Opportunism in Multilateral Vertical Contracting: Nondiscrimination, Exclusivity, and Uniformity
Randolph McAfee and
American Economic Review, 1994, vol. 84, issue 1, 210-30
An input supplier selling to competing downstream firms would benefit from publicly committing at the outset to all contracts. Efficient commitment, however, would require complete contracts. The authors study instead bilateral contracting, without commitment regarding others' terms. Each firm then fears that the supplier might opportunistically renegotiate another's contract to increase bilateral profit at the firm's expense. The authors show that nondiscrimination clauses generally cannot curb such third-party opportunism, even with symmetric firms. To reassure firms, crude forms of commitment may be adopted. This could explain the pervasiveness of exclusivity arrangements and the striking uniformity and intertemporal rigidity of franchise contracts. Copyright 1994 by American Economic Association.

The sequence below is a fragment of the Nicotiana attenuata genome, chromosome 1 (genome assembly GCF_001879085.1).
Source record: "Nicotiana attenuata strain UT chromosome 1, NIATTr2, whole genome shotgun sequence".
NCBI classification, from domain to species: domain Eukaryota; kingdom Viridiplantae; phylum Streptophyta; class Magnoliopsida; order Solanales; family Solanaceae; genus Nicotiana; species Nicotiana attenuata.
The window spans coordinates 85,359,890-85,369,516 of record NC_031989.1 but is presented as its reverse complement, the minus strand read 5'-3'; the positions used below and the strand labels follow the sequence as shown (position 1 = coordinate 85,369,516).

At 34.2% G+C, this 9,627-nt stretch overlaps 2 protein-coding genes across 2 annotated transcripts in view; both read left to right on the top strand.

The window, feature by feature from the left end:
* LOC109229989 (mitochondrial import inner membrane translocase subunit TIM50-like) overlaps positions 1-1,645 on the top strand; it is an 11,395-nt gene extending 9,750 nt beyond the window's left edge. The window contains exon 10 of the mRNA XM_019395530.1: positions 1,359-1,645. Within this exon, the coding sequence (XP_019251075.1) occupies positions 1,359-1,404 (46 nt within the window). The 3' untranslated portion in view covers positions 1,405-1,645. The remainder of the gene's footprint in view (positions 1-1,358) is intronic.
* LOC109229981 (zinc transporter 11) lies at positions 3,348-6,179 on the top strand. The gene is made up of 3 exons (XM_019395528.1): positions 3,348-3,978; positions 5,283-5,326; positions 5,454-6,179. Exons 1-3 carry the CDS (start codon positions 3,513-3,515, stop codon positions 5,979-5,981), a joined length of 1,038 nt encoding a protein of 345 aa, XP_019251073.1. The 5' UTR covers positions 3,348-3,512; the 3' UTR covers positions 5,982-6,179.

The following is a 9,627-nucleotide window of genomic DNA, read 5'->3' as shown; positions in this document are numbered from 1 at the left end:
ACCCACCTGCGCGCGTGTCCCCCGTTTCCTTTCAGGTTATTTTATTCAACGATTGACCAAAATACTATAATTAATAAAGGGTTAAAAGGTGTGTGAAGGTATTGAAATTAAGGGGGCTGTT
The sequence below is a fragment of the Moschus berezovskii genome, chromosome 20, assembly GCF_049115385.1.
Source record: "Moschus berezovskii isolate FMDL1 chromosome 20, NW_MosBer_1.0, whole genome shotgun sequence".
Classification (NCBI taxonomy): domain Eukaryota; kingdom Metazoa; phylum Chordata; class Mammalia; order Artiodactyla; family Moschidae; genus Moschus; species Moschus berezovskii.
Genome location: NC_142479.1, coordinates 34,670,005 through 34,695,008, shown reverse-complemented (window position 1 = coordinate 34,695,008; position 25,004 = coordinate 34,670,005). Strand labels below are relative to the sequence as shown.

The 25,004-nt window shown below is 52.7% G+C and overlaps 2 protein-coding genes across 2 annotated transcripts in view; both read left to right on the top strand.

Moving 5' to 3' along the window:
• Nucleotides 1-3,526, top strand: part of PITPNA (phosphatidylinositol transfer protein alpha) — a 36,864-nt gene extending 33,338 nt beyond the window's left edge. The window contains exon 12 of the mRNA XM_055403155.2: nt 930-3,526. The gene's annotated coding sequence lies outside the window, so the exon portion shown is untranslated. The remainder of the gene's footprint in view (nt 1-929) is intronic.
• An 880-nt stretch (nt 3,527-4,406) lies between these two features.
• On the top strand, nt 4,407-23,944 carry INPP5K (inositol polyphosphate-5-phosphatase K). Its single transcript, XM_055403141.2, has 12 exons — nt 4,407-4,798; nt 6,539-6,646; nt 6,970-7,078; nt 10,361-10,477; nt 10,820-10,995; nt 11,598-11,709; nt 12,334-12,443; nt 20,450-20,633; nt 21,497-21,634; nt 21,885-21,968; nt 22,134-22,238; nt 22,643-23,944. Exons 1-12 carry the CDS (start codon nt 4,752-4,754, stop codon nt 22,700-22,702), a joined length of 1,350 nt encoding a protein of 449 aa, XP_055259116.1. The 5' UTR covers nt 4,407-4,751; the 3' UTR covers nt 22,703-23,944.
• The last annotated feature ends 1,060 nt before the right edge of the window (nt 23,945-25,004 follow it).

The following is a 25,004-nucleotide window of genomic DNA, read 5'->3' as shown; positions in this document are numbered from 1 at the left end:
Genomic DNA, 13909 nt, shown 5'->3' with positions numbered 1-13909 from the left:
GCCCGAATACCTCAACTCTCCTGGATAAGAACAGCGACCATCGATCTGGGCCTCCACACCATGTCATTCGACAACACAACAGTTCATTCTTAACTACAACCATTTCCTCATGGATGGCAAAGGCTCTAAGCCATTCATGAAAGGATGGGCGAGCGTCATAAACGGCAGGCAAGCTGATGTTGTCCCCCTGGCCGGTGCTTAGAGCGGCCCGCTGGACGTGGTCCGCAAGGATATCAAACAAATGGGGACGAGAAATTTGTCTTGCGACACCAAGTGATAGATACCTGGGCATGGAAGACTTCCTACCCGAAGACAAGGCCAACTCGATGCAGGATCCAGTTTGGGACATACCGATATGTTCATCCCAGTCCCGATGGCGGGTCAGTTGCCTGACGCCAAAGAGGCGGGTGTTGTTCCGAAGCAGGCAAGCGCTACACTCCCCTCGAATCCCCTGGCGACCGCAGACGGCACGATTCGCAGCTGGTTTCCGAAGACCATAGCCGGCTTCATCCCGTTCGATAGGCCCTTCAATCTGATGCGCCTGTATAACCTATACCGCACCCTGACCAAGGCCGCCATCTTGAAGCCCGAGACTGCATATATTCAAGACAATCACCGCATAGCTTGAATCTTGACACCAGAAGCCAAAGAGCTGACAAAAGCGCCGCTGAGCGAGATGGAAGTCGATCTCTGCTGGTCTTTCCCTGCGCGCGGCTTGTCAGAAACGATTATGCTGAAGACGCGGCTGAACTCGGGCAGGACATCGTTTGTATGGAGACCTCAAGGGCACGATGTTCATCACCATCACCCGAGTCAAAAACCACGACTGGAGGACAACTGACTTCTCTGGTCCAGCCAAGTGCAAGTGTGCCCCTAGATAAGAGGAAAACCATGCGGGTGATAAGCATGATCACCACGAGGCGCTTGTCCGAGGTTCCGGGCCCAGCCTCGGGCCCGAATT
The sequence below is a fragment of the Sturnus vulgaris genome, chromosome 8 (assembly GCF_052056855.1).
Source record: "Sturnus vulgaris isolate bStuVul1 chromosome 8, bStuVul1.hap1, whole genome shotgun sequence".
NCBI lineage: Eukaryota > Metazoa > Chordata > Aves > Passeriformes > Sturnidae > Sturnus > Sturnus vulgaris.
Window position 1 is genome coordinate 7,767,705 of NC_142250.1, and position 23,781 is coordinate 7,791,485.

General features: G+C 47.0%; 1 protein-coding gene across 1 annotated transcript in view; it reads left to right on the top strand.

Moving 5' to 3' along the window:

References: Add references at CitEc
Citations: View citations in EconPapers (270) Track citations by RSS feed
Downloads: (external link)
http://links.jstor.org/sici?sici=0002-8282%2819940 ... O%3B2-C&origin=repec full text (application/pdf)
Access to full text is restricted to JSTOR subscribers. See http://www.jstor.org for details.
This item may be available elsewhere in EconPapers: Search for items with the same title.
Export reference: BibTeX
RIS (EndNote, ProCite, RefMan)
Persistent link: https://EconPapers.repec.org/RePEc:aea:aecrev:v:84:y:1994:i:1:p:210-30
Ordering information: This journal article can be ordered from
Access Statistics for this article
American Economic Review is currently edited by Esther Duflo
More articles in American Economic Review from American Economic Association Contact information at EDIRC.
Bibliographic data for series maintained by Michael P. Albert ().